From the tree and the ornaments to the lights and the decorations to the cut-out cookies and the carols, I love all things Christmas.
Well, almost all things.
High school holiday tournament basketball brings out the Bah-humbug in me.
In 17 years at the Daily Herald, I can count on one hand (maybe also on part of the second) the number of high quality holiday tournament basketball games I've seen. And I can't tell you how many near-empty gyms I've sat in.
I'm not sure how the host schools afford to turn on the lights during the holiday tournament season. To compensate, the ticket prices at these tournaments have skyrocketed, from $7 a ticket at one venue I visited last month, to $10 at another.
That's $30 if Mom, Dad and sister want to go see brother play in one, that's right, one, tournament game. Um, happy holidays!
Most of all, though, it is the hecticness of the holiday tournament season that really bothers me. As a mother of two kids who are about to enter the holiday basketball rat race, it makes me sad to know that a two-week Christmas break really boils down to two days of uninterrupted family time: Christmas Eve and Christmas Day. The holiday tournaments haven't infringed on those days. Yet.
Of course, almost every other day during break seems to be fair game for a holiday tournament game, which makes spending time with family, particularly relatives from out of the area, nearly impossible.
The Stevenson boys, for instance, were tied up all break. They played games at the seven-day Proviso West tournament before Christmas and after Christmas, and all the way through New Year's Eve, which is when they won the tournament championship over Morgan Park. Yep, the Patriots nearly rang in 2014 in west suburban Hillside.
For winter athletes, Thanksgiving is already compromised, by tournaments or games sandwiched around Turkey Day. It would be nice if the holiday tournament season didn't cut down even more on what little family time most people now have.
Perhaps the holiday tournaments could be pared down or compressed a bit. Maybe they should be eliminated altogether.
Wait. Did I just write that? Yes, I did.
But, believe it or not, I didn't corner the market on the idea of scrapping the holiday tournament rat race. That's exactly what the Grayslake North boys did this year. They went "tournament-less" this Christmas.
And, guess what? They loved it.
Cue Andy Williams. For the Knights, it indeed was "the most wonderful time of the year."
Grayslake North was left without a holiday tournament home when the Grant holiday tournament disbanded after last season. But instead of pressing and searching high and low to find a new holiday tournament, head coach Todd Grunloh decided to try something different.
He turned his holiday calendar into a series of practice days and off days. And that's it.
The Knights had a two-week break between games and Grunloh gave his players five full days off. Completely off.
"I've absolutely loved this, and so have our kids and our families," Grunloh said. "Right before break, when we laid out the holiday schedule for our kids, they were in shock. It was fun to see how they reacted. They kept talking about how awesome it was to have some time off. They've loved it, and I know in 13 years, this is the best break I've ever had."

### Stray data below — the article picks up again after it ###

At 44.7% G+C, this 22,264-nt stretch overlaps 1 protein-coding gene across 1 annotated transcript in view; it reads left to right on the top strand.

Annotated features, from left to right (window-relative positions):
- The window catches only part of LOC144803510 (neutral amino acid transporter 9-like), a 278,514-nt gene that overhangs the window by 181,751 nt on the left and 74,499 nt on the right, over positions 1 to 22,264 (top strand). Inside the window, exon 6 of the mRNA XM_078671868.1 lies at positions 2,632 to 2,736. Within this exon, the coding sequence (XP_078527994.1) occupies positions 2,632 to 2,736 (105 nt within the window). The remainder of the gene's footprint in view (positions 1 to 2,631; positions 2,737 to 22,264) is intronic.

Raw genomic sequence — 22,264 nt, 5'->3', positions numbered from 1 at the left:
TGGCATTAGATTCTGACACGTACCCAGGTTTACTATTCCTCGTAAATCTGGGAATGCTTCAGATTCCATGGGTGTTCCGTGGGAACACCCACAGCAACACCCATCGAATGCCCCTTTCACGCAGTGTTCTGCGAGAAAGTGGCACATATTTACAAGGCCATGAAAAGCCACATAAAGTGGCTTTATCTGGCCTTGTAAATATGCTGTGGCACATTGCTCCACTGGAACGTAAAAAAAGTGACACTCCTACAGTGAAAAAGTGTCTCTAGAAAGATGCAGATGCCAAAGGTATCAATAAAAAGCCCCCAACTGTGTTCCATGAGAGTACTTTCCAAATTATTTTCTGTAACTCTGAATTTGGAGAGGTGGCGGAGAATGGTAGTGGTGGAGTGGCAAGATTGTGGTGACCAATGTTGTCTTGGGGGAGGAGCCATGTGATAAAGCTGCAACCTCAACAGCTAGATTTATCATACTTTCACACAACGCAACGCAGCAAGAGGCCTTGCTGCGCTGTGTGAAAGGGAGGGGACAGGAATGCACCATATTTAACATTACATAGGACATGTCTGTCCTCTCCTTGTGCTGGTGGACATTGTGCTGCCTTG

With two small children under 5 years old, Grunloh has appreciated the extra family time during a season that is so extremely special to young kids. Ditto for Grunloh's assistant Tim Hough, the father of five kids.
Heading into the break, Grunloh was apprehensive about such a big gap between games. Would his players get rusty, or out-of-synch?
Quite the opposite has proved to be true.
"A lot of other coaches I've talked to think I'm crazy for not playing over the holidays, because that's just what you do, and I guess I wasn't sure I made the right decision about not playing … until I saw our first practice over break," Grunloh said. "It was unreal. Everyone was so recharged and focused and rejuvenated and everyone was really into it. Every practice since then has been so competitive and we've gotten so much out of our time.
"I think we take for granted sometimes how much time we take away from kids who play sports, and how much we take them away from their families. The time off our kids got over break was the best thing for them. They have been so energized since then and I think that's going to help us down the road."
Getting back to basics should help the Knights, too.
I can't tell you how often coaches tell me that the players of today, cut from the cloth of year-round travel and AAU games, lack on the fundamentals. They lament the lack of time they have to work with their players on the basics.
Grunloh could afford to make his holiday practice plans heavy on the fundamentals. He had the time.
"We did a lot of going back to the basics," Grunloh said. "It was shooting drills and ball-handling and all the fundamentals and skills work. We're really young, so that kind of work especially helped us."
To make up for all the games they missed over the holidays, the Knights have entered a Martin Luther King tournament in downstate Washington that will span a long weekend in mid-January.
"It's a great alternative, I think," Grunloh said. "We'll get in four games and we'll leave Friday and be back Monday night. We'll get that team bonding time, we'll get in competition against teams we don't usually see, which is one of the biggest things coaches like about holiday tournaments, but we don't need to take our kids away from their families over the holidays to do it.
"I know a lot of coaches think I'm the crazy one now, but I'm thinking that if they give it some thought, maybe more of them will be saying that this is the way they should do it, too."
What joy that would bring to my world. Yours too, I bet.
• Follow Patricia on Twitter: @babcockmcgraw